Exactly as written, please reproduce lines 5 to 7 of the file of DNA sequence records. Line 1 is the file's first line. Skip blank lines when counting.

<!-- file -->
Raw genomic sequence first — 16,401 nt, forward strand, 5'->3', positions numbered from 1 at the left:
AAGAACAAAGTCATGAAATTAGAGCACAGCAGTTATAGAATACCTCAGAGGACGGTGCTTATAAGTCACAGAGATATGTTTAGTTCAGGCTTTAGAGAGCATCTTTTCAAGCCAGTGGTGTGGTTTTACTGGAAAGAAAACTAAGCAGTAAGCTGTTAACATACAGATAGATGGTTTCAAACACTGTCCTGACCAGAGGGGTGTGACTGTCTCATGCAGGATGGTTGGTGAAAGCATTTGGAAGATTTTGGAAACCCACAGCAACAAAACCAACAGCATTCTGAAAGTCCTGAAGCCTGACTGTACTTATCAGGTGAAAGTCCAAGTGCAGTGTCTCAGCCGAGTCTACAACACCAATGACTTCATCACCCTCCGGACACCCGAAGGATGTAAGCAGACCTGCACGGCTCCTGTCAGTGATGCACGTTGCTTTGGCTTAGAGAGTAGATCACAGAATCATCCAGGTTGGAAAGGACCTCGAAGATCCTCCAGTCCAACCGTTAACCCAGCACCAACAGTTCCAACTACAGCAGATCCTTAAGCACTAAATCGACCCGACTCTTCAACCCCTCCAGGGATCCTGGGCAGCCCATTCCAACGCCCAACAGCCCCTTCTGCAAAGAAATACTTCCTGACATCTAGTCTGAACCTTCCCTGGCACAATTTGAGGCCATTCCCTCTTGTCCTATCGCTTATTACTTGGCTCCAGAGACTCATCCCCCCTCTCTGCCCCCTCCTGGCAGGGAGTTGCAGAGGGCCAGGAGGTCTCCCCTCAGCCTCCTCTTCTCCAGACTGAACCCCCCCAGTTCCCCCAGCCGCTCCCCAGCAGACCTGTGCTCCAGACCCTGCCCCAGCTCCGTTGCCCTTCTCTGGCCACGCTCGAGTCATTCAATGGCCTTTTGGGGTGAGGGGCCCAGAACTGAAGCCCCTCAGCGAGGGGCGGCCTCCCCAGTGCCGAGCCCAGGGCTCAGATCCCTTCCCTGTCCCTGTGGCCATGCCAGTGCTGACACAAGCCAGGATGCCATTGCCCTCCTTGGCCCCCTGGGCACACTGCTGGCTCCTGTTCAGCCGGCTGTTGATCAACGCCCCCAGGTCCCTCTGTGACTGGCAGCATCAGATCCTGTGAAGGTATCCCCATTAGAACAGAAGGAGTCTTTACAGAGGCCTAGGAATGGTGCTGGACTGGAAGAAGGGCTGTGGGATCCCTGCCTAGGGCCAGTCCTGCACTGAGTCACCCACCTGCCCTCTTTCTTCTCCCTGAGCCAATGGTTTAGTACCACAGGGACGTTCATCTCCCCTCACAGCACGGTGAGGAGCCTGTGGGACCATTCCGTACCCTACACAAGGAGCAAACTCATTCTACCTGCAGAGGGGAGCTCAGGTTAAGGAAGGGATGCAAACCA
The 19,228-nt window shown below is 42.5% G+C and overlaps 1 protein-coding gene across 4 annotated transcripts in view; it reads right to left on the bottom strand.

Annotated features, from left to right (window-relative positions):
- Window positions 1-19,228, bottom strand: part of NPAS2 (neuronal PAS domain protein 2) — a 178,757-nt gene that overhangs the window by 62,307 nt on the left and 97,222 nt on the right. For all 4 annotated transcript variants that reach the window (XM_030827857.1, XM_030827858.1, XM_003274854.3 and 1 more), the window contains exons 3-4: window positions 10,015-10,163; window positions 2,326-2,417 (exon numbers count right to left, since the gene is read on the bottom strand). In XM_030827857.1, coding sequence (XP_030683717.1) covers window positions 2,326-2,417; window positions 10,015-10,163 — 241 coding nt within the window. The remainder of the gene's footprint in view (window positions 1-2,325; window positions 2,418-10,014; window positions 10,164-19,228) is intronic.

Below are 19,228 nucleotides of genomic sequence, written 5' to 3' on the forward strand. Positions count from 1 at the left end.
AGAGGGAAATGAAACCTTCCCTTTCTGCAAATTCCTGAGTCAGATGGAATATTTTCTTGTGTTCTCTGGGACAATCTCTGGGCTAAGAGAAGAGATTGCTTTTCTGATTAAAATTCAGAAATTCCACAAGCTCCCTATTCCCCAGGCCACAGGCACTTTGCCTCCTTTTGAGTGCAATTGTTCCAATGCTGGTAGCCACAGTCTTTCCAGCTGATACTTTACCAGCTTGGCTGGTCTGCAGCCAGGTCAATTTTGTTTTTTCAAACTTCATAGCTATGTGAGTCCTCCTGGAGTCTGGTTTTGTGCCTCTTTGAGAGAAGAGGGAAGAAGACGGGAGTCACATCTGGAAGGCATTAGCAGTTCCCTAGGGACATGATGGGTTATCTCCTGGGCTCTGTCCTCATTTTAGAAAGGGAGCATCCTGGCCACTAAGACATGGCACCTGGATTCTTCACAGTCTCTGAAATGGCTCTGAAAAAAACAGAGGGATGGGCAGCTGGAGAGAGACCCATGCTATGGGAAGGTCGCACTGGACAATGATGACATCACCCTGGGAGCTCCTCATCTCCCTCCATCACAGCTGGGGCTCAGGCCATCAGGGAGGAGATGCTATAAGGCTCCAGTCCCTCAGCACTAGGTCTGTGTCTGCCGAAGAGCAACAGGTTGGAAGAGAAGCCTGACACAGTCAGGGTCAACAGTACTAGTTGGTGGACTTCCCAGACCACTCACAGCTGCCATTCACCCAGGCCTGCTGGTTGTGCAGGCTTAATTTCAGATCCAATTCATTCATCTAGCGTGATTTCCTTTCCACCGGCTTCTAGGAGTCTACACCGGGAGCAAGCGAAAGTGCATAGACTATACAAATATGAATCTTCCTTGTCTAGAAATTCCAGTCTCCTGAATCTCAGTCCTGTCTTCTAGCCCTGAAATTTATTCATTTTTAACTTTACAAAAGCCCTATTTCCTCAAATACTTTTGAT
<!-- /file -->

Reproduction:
- Window positions 1-19,228, bottom strand: part of NPAS2 (neuronal PAS domain protein 2) — a 178,757-nt gene that overhangs the window by 62,307 nt on the left and 97,222 nt on the right. For all 4 annotated transcript variants that reach the window (XM_030827857.1, XM_030827858.1, XM_003274854.3 and 1 more), the window contains exons 3-4: window positions 10,015-10,163; window positions 2,326-2,417 (exon numbers count right to left, since the gene is read on the bottom strand). In XM_030827857.1, coding sequence (XP_030683717.1) covers window positions 2,326-2,417; window positions 10,015-10,163 — 241 coding nt within the window. The remainder of the gene's footprint in view (window positions 1-2,325; window positions 2,418-10,014; window positions 10,164-19,228) is intronic.

Below are 19,228 nucleotides of genomic sequence, written 5' to 3' on the forward strand. Positions count from 1 at the left end.
AGAGGGAAATGAAACCTTCCCTTTCTGCAAATTCCTGAGTCAGATGGAATATTTTCTTGTGTTCTCTGGGACAATCTCTGGGCTAAGAGAAGAGATTGCTTTTCTGATTAAAATTCAGAAATTCCACAAGCTCCCTATTCCCCAGGCCACAGGCACTTTGCCTCCTTTTGAGTGCAATTGTTCCAATGCTGGTAGCCACAGTCTTTCCAGCTGATACTTTACCAGCTTGGCTGGTCTGCAGCCAGGTCAATTTTGTTTTTTCAAACTTCATAGCTATGTGAGTCCTCCTGGAGTCTGGTTTTGTGCCTCTTTGAGAGAAGAGGGAAGAAGACGGGAGTCACATCTGGAAGGCATTAGCAGTTCCCTAGGGACATGATGGGTTATCTCCTGGGCTCTGTCCTCATTTTAGAAAGGGAGCATCCTGGCCACTAAGACATGGCACCTGGATTCTTCACAGTCTCTGAAATGGCTCTGAAAAAAACAGAGGGATGGGCAGCTGGAGAGAGACCCATGCTATGGGAAGGTCGCACTGGACAATGATGACATCACCCTGGGAGCTCCTCATCTCCCTCCATCACAGCTGGGGCTCAGGCCATCAGGGAGGAGATGCTATAAGGCTCCAGTCCCTCAGCACTAGGTCTGTGTCTGCCGAAGAGCAACAGGTTGGAAGAGAAGCCTGACACAGTCAGGGTCAACAGTACTAGTTGGTGGACTTCCCAGACCACTCACAGCTGCCATTCACCCAGGCCTGCTGGTTGTGCAGGCTTAATTTCAGATCCAATTCATTCATCTAGCGTGATTTCCTTTCCACCGGCTTCTAGGAGTCTACACCGGGAGCAAGCGAAAGTGCATAGACTATACAAATATGAATCTTCCTTGTCTAGAAATTCCAGTCTCCTGAATCTCAGTCCTGTCTTCTAGCCCTGAAATTTATTCATTTTTAACTTTACAAAAGCCCTATTTCCTCAAATACTTTTGAT